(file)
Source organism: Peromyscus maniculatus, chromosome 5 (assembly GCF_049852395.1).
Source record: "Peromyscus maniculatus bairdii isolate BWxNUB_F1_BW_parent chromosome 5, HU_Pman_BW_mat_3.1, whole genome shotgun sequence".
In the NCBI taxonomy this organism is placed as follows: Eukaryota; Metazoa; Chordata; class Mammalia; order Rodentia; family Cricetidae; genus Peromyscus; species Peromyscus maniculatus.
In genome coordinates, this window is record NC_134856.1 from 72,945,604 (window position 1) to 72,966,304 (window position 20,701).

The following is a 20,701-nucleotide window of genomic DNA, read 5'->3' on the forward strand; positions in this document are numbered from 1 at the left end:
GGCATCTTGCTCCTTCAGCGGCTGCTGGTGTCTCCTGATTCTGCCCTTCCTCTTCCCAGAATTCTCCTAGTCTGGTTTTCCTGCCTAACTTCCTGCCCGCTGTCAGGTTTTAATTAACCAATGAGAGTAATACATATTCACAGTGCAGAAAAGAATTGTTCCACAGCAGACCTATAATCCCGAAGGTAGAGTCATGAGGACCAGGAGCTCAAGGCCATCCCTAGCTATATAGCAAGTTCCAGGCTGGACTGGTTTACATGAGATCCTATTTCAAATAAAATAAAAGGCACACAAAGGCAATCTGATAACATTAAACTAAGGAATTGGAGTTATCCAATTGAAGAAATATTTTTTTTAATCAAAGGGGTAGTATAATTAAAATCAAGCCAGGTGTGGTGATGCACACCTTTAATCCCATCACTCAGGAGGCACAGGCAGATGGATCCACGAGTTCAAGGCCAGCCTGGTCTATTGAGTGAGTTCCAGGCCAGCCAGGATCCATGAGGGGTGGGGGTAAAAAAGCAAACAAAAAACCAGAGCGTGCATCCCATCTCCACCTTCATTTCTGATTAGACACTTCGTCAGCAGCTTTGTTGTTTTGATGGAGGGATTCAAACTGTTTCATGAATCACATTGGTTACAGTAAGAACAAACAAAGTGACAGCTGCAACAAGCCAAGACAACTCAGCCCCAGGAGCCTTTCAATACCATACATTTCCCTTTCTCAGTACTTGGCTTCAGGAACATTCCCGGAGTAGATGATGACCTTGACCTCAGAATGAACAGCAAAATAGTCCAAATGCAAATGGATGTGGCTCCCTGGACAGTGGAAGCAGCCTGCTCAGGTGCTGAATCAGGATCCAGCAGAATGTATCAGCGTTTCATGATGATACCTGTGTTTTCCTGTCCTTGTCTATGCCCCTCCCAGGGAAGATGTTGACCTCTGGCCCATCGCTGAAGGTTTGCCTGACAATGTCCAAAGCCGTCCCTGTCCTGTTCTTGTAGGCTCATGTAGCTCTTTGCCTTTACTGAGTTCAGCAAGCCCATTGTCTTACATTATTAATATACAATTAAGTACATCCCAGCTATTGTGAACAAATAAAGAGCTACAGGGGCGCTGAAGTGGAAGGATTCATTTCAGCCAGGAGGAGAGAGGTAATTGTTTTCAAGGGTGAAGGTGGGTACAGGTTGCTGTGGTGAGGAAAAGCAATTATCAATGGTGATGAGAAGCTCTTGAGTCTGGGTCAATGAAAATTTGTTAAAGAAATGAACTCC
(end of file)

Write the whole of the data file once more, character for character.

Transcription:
Source organism: Peromyscus maniculatus, chromosome 5 (assembly GCF_049852395.1).
Source record: "Peromyscus maniculatus bairdii isolate BWxNUB_F1_BW_parent chromosome 5, HU_Pman_BW_mat_3.1, whole genome shotgun sequence".
In the NCBI taxonomy this organism is placed as follows: Eukaryota; Metazoa; Chordata; class Mammalia; order Rodentia; family Cricetidae; genus Peromyscus; species Peromyscus maniculatus.
In genome coordinates, this window is record NC_134856.1 from 72,945,604 (window position 1) to 72,966,304 (window position 20,701).

The following is a 20,701-nucleotide window of genomic DNA, read 5'->3' on the forward strand; positions in this document are numbered from 1 at the left end:
GGCATCTTGCTCCTTCAGCGGCTGCTGGTGTCTCCTGATTCTGCCCTTCCTCTTCCCAGAATTCTCCTAGTCTGGTTTTCCTGCCTAACTTCCTGCCCGCTGTCAGGTTTTAATTAACCAATGAGAGTAATACATATTCACAGTGCAGAAAAGAATTGTTCCACAGCAGACCTATAATCCCGAAGGTAGAGTCATGAGGACCAGGAGCTCAAGGCCATCCCTAGCTATATAGCAAGTTCCAGGCTGGACTGGTTTACATGAGATCCTATTTCAAATAAAATAAAAGGCACACAAAGGCAATCTGATAACATTAAACTAAGGAATTGGAGTTATCCAATTGAAGAAATATTTTTTTTAATCAAAGGGGTAGTATAATTAAAATCAAGCCAGGTGTGGTGATGCACACCTTTAATCCCATCACTCAGGAGGCACAGGCAGATGGATCCACGAGTTCAAGGCCAGCCTGGTCTATTGAGTGAGTTCCAGGCCAGCCAGGATCCATGAGGGGTGGGGGTAAAAAAGCAAACAAAAAACCAGAGCGTGCATCCCATCTCCACCTTCATTTCTGATTAGACACTTCGTCAGCAGCTTTGTTGTTTTGATGGAGGGATTCAAACTGTTTCATGAATCACATTGGTTACAGTAAGAACAAACAAAGTGACAGCTGCAACAAGCCAAGACAACTCAGCCCCAGGAGCCTTTCAATACCATACATTTCCCTTTCTCAGTACTTGGCTTCAGGAACATTCCCGGAGTAGATGATGACCTTGACCTCAGAATGAACAGCAAAATAGTCCAAATGCAAATGGATGTGGCTCCCTGGACAGTGGAAGCAGCCTGCTCAGGTGCTGAATCAGGATCCAGCAGAATGTATCAGCGTTTCATGATGATACCTGTGTTTTCCTGTCCTTGTCTATGCCCCTCCCAGGGAAGATGTTGACCTCTGGCCCATCGCTGAAGGTTTGCCTGACAATGTCCAAAGCCGTCCCTGTCCTGTTCTTGTAGGCTCATGTAGCTCTTTGCCTTTACTGAGTTCAGCAAGCCCATTGTCTTACATTATTAATATACAATTAAGTACATCCCAGCTATTGTGAACAAATAAAGAGCTACAGGGGCGCTGAAGTGGAAGGATTCATTTCAGCCAGGAGGAGAGAGGTAATTGTTTTCAAGGGTGAAGGTGGGTACAGGTTGCTGTGGTGAGGAAAAGCAATTATCAATGGTGATGAGAAGCTCTTGAGTCTGGGTCAATGAAAATTTGTTAAAGAAATGAACTCC